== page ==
Premiere's Scores

  • Movies
For 1,070 reviews, this publication has graded:
  • 58% higher than the average critic
  • 2% same as the average critic
  • 40% lower than the average critic
On average, this publication grades 2.6 points higher than other critics. (0-100 point scale)
Average Movie review score: 64
Highest review score: 100 Garden State
Lowest review score: 0 I Know Who Killed Me
Score distribution:
1070 movie reviews
  1. The moviemakers are accomplished enough to make something coherent out of this tonal mishmash, but I was left with a "was this trip really necessary" feeling for all that.
  2. Flags of our Fathers really loses its way in the final half-hour, when the point-of-view abruptly shifts to James Bradley (played here by Tom McCarthy), who takes on the role of narrator, informing us of what happened to each of these men after the war ended and their names became yesterday's news. It's a jarring switch.
  3. At the very least, Cyrus forces one of these man-children to face a younger version of himself, and find a grown-up compromise.
  4. What’s missing here is the amnesiac hook that made "The Bourne Identity" such a sleeper hit.
  5. The Proposition can be appreciated as a strong technical exercise, but it fails to resonate on any deeper level.
  6. Director Shortland frames the story against the apt grey, off-season ski town, but her attempt to match it with deliberate pacing just makes the film feel chilly and too long, just like Heidi's depressing routine.
  7. Ramshackle one minute, pointlessly deliberate the next.
  8. Technically, it rewards with nothing less than painterly cinematography and a seamless surge of organic soundscapes, but the story is entirely predicated on a weather metaphor so obvious that even an unplugged Doppler radar could detect it.
  9. I wonder if there was a point in the making of this film at which Hickenlooper might have realized he picked the wrong subject. [May 2004, p. 18]
    • Premiere
  10. Too-laborious meditation on life and death.
    • 69 Metascore
    • 50 Critic Score
    Those expecting a return to the depravity and menace of Abel Ferrara’s 1992 notorious original will be disappointed.
  11. It's too bad that the movie induces eyeball-rolling almost as much as it does armrest-clutching.
  12. Directed with little flair, a one-sided perspective and a questionable sense of moral responsibility by Dan Klores (his negligent lack of an editorial voice in the couple's lunacy reeks of train-wreck exploitation), Crazy Love is a disturbingly captivating tabloid horror, but that's not Klores' doing.
  13. From the beginning, something doesn't feel quite right about their latest romp. The characters are sketchier, the situations more contrived and the laughs are fewer and far between.
  14. The movie becomes less fizzy once DeCillo decides to make A Statement (a rather incoherent one at that).
  15. There are popcorn pictures and there are microwave popcorn pictures. The Italian Job is best saved for the living room.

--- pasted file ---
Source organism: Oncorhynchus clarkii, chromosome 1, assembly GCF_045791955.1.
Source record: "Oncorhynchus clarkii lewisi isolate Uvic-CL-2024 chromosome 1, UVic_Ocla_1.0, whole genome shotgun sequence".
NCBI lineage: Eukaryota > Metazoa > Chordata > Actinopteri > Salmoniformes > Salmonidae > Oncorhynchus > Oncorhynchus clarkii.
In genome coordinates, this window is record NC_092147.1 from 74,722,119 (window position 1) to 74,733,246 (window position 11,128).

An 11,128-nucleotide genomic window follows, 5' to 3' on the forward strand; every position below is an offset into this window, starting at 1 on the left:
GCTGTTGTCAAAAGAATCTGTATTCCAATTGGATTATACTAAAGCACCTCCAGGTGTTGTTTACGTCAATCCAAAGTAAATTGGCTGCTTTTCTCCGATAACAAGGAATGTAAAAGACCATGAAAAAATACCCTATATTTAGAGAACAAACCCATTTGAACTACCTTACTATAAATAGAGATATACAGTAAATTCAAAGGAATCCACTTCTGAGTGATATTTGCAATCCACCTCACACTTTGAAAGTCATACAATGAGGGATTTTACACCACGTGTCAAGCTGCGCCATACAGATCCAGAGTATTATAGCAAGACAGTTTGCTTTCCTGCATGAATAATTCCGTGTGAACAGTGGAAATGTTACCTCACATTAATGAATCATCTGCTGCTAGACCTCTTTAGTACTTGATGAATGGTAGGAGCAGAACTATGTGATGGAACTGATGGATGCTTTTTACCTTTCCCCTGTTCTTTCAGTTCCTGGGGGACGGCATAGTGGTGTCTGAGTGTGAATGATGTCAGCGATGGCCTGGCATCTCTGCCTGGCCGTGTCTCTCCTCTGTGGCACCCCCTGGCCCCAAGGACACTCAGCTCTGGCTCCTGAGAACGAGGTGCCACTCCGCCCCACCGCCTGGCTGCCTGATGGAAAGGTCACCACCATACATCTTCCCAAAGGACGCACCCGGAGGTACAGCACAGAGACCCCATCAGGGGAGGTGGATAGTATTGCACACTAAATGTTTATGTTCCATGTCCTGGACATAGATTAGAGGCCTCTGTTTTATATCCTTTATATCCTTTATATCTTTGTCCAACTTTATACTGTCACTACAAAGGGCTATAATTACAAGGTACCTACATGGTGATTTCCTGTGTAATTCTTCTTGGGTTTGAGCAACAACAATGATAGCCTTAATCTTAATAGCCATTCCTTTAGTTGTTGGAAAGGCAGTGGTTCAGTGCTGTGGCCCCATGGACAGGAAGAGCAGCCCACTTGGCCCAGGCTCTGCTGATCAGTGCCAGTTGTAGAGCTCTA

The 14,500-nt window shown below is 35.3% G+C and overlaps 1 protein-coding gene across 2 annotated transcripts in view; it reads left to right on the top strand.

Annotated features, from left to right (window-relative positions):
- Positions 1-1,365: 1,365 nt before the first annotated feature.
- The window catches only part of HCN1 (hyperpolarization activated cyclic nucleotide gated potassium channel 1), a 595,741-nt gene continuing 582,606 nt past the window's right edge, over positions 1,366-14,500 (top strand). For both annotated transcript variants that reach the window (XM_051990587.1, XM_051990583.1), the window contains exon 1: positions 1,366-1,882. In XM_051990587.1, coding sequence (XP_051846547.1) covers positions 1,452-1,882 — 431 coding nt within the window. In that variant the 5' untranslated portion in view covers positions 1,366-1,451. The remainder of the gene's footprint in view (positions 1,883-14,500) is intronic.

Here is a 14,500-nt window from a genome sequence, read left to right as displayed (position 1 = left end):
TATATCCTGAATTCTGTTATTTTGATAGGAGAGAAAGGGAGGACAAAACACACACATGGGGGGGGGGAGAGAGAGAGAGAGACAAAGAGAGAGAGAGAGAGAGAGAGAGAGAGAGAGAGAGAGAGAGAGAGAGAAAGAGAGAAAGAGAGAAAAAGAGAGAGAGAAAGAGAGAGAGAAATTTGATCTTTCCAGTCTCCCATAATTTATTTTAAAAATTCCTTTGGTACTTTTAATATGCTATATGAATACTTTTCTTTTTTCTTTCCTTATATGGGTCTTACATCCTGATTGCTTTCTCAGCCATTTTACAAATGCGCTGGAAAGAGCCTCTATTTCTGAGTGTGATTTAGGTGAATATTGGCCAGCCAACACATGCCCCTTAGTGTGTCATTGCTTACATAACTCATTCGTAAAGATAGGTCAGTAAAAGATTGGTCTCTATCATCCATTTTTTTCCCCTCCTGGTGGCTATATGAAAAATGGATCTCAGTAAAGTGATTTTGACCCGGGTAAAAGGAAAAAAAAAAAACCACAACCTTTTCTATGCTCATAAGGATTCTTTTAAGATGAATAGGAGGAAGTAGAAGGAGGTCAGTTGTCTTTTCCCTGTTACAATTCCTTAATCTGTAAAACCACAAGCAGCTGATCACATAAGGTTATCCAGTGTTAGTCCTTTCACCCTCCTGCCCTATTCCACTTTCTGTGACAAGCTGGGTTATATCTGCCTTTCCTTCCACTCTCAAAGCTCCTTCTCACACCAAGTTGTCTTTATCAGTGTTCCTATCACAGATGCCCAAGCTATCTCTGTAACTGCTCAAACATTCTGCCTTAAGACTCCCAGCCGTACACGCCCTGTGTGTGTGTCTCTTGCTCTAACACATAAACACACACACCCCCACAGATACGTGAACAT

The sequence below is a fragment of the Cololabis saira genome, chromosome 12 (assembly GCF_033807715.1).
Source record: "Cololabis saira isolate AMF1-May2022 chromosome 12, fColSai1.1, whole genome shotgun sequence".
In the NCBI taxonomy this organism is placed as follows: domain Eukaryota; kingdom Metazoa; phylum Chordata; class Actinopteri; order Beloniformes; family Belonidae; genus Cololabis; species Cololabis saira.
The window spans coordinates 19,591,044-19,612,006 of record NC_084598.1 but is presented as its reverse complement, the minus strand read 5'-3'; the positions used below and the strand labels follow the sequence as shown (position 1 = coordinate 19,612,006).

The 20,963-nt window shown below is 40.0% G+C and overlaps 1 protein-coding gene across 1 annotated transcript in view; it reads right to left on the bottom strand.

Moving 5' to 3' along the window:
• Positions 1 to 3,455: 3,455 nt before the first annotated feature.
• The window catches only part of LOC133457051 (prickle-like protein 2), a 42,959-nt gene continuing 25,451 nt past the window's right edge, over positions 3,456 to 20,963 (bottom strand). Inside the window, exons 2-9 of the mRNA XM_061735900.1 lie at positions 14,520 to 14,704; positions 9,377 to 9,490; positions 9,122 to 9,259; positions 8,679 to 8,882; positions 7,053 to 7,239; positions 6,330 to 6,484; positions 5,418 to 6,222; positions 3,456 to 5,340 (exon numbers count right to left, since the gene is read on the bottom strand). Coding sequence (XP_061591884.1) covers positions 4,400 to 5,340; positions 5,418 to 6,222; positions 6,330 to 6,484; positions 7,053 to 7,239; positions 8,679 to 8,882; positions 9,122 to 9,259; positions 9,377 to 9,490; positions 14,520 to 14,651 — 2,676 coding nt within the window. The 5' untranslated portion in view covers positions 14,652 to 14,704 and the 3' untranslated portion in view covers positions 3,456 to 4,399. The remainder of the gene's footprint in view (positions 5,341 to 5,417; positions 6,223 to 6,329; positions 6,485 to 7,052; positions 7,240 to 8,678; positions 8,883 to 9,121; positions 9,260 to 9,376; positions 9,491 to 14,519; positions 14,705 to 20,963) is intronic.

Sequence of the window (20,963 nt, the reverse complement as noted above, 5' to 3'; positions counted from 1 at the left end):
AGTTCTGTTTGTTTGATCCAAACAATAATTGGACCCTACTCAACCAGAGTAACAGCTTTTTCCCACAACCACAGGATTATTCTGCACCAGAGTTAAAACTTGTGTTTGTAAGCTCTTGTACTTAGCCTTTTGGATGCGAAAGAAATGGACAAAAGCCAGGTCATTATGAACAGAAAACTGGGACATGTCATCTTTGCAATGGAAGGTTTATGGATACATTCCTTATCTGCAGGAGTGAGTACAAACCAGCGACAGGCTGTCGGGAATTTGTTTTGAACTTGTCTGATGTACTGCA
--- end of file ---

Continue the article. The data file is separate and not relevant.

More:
16. A moderate success, if a bit clunky. Somewhere beneath the syrupy melodrama and the scenes that should have expired long ago, there is an intelligent, thoughtful western in waiting.
  17. As a fan, it's upsetting to admit that Dumont's ideas and insights have narrowed with this picture, his relaxed pacing now lethargic, his physically and mentally thick characters too familiar, and his ice-water shocks a bit predictable. It would seem self-parodic if it weren't so damn tragic.
  18. The movie has some pleasures, but can be heartily recommended only to those who like their entertainments equally inoffensive and inconsequential.
  19. This tale has been told so often (in fact, its roots can be traced back to Fellini's 1953 coming-of-age classic "I Vitelloni") the only way to keep it remotely fresh is to keep changing the time period and the professions of the principal characters.
    • 66 Metascore
    • 50 Critic Score
    So if you like Ferrell or Cohen, go ahead buy some popcorn, check your brain at the door, and you will laugh.
    • 66 Metascore
    • 50 Critic Score
    Those who have never seen the series should either swim rapidly in the other direction or be willing to dive right in and suspend disbelief about the multitude of things that just don't make sense.
  20. In my cut of the film, it ends after Jones opens the parcel from his son that's been sitting on his kitchen table since shortly after he left. I recommend viewers leave the theater at that point. You won't be sorry that you did.
    • 65 Metascore
    • 50 Critic Score
    It's clear the creators wanted to bring our hero back but were uncertain where to put him. Sadly, Indiana Jones is not relevant amidst the atomic blasts and disillusionment of the Soviet era, and he's not even recognizable in the pixilated universe of recent cinema. To quote the great Dr. Jones, "It belongs in a museum!"
  21. Earnest, respectful and thoroughly dull.
    • 65 Metascore
    • 50 Critic Score
    Part of the Clerks charm was that Kevin Smith made it for $27,000, and a bigger budget doesn't really help this kind of tale's authenticity.
  22. The tension's palpable and the deaths are gruesomely inventive (and jarringly abrupt), but the clincher is so far-fetched you may end up wishing you'd opted for the relative reality of a week in Cancun instead.
    • 64 Metascore
    • 50 Critic Score
    The result is more bawdy diversion than historical fable.
  23. The image of Gwyneth Paltrow looking anguish-stricken has become such a cinematic meme that it hardly bodes well for Proof that it opens with this sight.
    • 64 Metascore
    • 50 Critic Score
    The arc of the story mirrors "Before Sunrise" and "Before Sunset," but the writing isn't nearly as strong, nor the characters as believable -- or likable.

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